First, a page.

According to the National Turkey Federation, about 88% of Americans eat turkey on Thanksgiving, with more than 46 million of the birds eaten on that date alone. A growing number of people who want to eat more white meat have turned to turkey as well. Turkey has become more mainstream as a year-round protein in Americans’ diets – and more farmers are beginning their own profitable flocks.

Food Animal Concerns Trust recently hosted “Getting Started with Turkey,” a panel of turkey farmers discussing best practices for beginning a flock. Panelists included Shae Pesek and Anna Hankins of Over the Moon Farm & Flowers; Whitney and Isaiah Allen with Rocky Run Farm; Ben Grimes of Dawnbreaker Farm; and Samantha Gasson of Bull City Farm.

Hankins raises Broad Breasted Whites, getting them on the farm by July so they’re ready for the Thanksgiving season. “We have our birds rotating on 10 acres,” she said.

The Allens also raise the breed, with 2023 representing the first year the duo raised birds year-round.

“We’ll continue to do it,” Whitney said. “We have some in the brooder now. And we’ll do more in the summer.” The couple has 20 acres with turkeys rotating on four to five acres of pasture.

For Grimes, the timing varies from year to year. As for offering fresh birds to his customers, “it’s madness in my production style. I like them finished and in the freezer by late October or early November. I may do late September or October this year, which puts me in May or June” to start them, he said.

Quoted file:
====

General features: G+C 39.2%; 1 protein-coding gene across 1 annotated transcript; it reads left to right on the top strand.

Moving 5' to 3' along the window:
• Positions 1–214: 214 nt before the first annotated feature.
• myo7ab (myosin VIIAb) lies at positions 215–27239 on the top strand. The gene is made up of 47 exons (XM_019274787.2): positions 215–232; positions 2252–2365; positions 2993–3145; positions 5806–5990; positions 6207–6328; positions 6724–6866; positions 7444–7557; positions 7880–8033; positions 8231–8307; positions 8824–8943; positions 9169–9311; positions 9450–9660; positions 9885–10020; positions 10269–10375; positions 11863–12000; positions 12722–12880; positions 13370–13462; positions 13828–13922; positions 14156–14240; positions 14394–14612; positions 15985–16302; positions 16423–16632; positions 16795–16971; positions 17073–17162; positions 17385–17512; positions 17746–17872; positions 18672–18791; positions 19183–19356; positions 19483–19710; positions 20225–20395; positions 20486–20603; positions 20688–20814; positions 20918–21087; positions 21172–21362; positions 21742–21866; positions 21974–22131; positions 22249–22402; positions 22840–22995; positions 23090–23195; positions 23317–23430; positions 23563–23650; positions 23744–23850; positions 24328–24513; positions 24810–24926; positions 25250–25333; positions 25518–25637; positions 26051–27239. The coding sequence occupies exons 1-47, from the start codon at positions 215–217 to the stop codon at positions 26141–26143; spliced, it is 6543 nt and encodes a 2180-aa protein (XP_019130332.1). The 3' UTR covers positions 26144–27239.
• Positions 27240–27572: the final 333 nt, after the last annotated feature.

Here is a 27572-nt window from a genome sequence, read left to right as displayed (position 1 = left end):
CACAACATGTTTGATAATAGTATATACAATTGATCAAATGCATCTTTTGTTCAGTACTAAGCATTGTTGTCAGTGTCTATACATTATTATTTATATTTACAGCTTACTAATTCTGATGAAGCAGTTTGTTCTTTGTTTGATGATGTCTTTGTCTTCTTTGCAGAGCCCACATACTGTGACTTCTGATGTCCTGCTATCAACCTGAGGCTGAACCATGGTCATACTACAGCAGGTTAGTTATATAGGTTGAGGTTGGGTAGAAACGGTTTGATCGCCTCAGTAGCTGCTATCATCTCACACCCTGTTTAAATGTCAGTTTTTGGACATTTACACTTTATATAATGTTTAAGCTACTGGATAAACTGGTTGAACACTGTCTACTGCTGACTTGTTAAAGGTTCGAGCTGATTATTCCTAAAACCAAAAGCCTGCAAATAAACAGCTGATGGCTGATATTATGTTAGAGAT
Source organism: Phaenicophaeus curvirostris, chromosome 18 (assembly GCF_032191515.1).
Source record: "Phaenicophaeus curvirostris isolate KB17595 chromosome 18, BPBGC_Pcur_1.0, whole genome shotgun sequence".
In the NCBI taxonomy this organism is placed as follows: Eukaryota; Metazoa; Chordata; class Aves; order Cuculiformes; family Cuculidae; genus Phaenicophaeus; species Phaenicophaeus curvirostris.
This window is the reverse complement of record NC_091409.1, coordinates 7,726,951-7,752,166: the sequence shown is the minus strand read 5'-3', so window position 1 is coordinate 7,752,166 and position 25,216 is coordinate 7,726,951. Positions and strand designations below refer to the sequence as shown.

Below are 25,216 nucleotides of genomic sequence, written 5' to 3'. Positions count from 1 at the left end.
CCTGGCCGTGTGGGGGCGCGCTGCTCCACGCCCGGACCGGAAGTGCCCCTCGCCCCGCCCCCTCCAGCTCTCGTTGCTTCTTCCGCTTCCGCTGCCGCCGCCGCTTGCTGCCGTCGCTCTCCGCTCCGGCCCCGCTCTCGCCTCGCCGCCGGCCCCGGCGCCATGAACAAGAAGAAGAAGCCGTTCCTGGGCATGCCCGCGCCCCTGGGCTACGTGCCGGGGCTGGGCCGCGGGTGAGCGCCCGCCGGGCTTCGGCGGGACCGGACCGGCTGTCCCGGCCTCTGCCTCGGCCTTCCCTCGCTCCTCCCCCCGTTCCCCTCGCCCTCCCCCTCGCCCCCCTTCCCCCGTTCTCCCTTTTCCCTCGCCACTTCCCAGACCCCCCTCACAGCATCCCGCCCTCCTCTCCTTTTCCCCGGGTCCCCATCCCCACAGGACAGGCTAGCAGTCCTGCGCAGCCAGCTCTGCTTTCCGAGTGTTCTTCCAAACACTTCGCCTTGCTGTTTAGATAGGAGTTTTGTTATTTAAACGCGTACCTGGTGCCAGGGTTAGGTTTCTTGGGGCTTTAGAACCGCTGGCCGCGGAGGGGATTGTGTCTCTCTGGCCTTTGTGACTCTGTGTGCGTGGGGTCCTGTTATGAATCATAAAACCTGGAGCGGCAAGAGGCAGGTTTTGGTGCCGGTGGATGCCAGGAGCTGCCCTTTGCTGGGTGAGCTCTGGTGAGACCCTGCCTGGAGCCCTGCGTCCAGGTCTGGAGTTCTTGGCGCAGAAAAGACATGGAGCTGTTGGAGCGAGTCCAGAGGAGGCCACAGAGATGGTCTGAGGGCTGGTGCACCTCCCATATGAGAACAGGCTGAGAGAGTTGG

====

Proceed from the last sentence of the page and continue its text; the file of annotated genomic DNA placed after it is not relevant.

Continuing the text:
This year, he finished 600 turkeys on about four acres over the course of three months on pasture.

Gasson likes raising heritage breeds like Black Spanish – plus “customers were asking for them.” She charges more for her heritage birds, which covers the cost of raising them a month longer than the standard Broad Breasted Whites.

Gasson raises three batches of 200 birds annually on 20 acres, selling frozen whole birds for Thanksgiving and cuts year-round. The birds rotate through two-acre pastures.

Management Styles

Grimes keeps his birds in the brooder for about four weeks and doesn’t use any shelters except the trees in his pastures. Electric netting keeps the flock together, although he also uses poultry crates when the turkeys are small.

He moves the feeders and troughs from paddock to paddock, and the birds appear eager to follow to new pastures.

“Turkeys are really big and they go through a lot of food and water and they’re bullies to one another,” Grimes said. “You have to have a lot of space for shade and water. Turkeys manage differently than other birds.”

Whitney said her farm’s flock has doubled in size annually. The farm also raises sheep and cattle, so it’s beneficial to have the birds follow the sheep to decrease the parasite load in the pastures. The Allens use portable electric net fencing to move the turkeys. They’re housed in hoop coops with cattle panels and tarps and have access to a roosting structure.

“When they get large, we use trough feeders,” Isaiah said. “I’ll use 55-gallon food grade barrels that I’ve cut holes in the bottom and a tray.”

Occasionally, a turkey will roost on a fence line, but Isaiah said the birds typically get large enough that they can’t make it to the top of the fence.

“I make sure my turkeys have a space to roost at ground level,” Gasson said. “They only get a little bit off the ground.”

She moves their housing, fencing and feeders to keep the flock on fresh pastures. Gasson tries to get poults on pasture as soon as possible “for air quality – and [that means] we have very little mortality.”